Doctor of Education (EdD)
While private, independent schools are homes to students of diverse racial and ethnic backgrounds, the subjective experiences of African American students within these spaces are distinct. Twelve African American high school students attending ten different private, independent schools were asked to describe their racial and ethnic backgrounds, and explain how race is manifested in their schooling experiences. A methodological bricolage, including ground theory methods, is intricately woven into the fabric of this study to reflect the rich tapestry of African American/Black youth identities and their experiences in independent schools that underscore youth’s interpretation of contemporary black culture and my personal reflections on high school. This study begins with a review of the characteristics of independent schools, racial socialization, and Black racial identity literature to understand better how it informs adolescents’ self-concept and perceptions of how others feel about them and how they feel about other Blacks. Next, an examination of how the private, independent school settings of Black youth serve as sites that inform participants' racial identity development through their interactions with peers across lines of difference, peers who participate in race-based affinity groups, and supportive non-parental adults, follows. These findings are shown to contribute to bodies of literature that explore racial identity among Black youth, which helps to explain adolescents' processes of defining race or ethnicity as central to their identity. Finally, the implications of this work for administrators, teachers, and parents concludes the study.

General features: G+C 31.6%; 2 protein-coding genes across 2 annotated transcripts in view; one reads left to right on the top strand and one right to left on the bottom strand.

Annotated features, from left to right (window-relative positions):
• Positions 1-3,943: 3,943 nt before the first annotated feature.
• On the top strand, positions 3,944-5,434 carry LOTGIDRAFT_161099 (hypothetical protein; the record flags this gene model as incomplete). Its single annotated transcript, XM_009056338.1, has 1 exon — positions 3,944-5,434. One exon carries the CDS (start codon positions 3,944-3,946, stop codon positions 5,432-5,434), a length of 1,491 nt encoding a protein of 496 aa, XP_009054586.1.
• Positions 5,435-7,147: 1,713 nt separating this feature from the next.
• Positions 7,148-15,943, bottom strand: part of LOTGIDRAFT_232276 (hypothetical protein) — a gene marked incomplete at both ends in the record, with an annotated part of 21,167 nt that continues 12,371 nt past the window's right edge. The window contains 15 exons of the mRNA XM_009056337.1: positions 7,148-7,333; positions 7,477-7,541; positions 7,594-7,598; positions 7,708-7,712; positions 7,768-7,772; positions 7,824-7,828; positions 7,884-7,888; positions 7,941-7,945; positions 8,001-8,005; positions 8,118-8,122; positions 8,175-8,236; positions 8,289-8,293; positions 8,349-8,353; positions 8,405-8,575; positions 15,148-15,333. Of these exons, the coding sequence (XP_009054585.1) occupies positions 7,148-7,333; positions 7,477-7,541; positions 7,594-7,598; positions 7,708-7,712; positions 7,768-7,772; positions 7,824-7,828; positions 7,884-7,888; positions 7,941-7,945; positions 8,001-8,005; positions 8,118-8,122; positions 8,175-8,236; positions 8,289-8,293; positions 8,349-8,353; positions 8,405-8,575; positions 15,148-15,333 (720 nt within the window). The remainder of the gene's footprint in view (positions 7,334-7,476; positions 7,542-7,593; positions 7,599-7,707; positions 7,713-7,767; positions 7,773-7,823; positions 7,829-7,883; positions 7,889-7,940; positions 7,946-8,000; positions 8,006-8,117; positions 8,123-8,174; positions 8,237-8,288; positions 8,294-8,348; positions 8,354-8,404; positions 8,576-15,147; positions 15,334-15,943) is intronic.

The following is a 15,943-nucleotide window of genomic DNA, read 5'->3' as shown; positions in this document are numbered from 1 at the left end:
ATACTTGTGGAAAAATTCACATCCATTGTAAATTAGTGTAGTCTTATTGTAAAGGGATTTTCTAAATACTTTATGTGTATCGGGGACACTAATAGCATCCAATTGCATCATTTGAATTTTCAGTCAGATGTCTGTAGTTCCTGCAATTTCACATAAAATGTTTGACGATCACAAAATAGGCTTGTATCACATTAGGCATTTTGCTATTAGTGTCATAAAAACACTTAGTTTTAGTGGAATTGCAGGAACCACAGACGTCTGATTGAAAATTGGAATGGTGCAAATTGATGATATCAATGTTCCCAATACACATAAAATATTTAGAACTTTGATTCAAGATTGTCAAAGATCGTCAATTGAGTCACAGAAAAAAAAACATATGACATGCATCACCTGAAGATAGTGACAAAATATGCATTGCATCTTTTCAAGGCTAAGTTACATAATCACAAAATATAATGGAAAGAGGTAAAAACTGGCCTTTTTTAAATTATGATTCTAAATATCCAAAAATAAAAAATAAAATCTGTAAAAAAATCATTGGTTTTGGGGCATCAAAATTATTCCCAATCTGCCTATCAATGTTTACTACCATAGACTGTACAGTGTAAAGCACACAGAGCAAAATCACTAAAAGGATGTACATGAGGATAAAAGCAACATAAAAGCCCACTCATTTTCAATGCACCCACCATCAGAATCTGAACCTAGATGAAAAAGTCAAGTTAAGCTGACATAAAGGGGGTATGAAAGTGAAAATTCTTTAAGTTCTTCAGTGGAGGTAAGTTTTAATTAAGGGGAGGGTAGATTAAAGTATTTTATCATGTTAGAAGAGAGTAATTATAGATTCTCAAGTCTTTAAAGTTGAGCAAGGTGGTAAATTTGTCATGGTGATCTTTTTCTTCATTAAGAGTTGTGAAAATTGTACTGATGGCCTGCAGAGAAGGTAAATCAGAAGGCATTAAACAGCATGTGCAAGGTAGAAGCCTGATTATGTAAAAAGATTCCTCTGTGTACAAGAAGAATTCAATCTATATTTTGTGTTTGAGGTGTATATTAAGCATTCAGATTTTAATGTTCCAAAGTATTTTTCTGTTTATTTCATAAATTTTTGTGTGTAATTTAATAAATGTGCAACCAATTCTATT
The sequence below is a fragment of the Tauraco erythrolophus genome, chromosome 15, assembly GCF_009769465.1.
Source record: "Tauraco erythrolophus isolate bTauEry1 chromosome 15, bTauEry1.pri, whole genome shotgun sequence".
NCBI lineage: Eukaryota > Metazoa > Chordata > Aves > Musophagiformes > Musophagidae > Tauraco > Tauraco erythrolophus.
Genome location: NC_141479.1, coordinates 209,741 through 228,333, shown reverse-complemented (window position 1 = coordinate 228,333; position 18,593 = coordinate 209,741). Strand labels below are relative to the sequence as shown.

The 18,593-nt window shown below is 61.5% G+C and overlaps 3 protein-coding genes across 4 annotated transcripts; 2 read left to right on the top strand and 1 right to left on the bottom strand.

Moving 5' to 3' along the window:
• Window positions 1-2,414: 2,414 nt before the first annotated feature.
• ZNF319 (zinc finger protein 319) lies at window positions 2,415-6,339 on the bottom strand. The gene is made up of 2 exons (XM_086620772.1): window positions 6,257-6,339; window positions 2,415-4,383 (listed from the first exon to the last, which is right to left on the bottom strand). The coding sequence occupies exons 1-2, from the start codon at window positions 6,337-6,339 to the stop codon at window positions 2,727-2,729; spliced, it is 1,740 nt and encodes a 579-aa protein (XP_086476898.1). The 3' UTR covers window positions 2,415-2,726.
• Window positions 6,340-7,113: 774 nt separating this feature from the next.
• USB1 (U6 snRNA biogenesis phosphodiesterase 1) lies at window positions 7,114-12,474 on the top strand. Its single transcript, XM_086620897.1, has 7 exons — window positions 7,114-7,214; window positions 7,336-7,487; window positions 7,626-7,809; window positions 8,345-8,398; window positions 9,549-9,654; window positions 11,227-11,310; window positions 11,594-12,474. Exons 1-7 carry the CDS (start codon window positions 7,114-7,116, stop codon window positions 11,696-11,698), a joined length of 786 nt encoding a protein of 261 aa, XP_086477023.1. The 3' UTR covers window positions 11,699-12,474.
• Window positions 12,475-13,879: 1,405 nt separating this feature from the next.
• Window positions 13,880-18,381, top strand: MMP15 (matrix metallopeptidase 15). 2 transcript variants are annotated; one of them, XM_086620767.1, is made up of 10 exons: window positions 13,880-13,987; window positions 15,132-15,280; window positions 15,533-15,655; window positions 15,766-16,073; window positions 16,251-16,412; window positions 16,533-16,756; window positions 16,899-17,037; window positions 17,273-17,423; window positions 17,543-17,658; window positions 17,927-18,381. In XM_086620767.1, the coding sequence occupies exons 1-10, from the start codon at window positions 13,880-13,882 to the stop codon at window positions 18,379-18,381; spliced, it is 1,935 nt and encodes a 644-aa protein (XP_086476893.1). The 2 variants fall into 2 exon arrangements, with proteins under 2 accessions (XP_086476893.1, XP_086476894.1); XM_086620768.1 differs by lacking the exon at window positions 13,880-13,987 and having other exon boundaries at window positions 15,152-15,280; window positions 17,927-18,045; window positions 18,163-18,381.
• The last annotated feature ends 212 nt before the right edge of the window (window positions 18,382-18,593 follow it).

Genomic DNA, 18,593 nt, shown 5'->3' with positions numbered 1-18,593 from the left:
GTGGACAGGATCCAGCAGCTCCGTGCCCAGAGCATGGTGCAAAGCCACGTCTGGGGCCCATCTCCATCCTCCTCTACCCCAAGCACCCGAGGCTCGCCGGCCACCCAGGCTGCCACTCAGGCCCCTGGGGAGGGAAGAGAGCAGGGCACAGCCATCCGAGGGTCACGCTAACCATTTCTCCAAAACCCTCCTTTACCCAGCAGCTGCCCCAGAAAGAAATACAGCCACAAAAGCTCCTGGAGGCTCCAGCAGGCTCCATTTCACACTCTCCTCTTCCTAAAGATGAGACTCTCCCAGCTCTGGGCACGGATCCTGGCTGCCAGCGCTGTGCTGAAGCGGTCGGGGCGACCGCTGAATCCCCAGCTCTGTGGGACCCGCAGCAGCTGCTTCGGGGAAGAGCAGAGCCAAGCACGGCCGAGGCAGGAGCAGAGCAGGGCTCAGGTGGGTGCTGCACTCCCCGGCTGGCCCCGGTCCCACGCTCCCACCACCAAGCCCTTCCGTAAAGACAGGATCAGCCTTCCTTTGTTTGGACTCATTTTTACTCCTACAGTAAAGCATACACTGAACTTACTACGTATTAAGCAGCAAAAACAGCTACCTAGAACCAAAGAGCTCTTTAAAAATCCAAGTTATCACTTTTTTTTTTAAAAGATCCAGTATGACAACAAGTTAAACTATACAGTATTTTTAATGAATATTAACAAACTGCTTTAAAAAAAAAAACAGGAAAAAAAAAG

Birts, Angela R., "The African American/Black Racial Tapestry: Black Adolescents' Private, Independent School Experiences and Racial Identity Development" (2017). Dissertations. 3.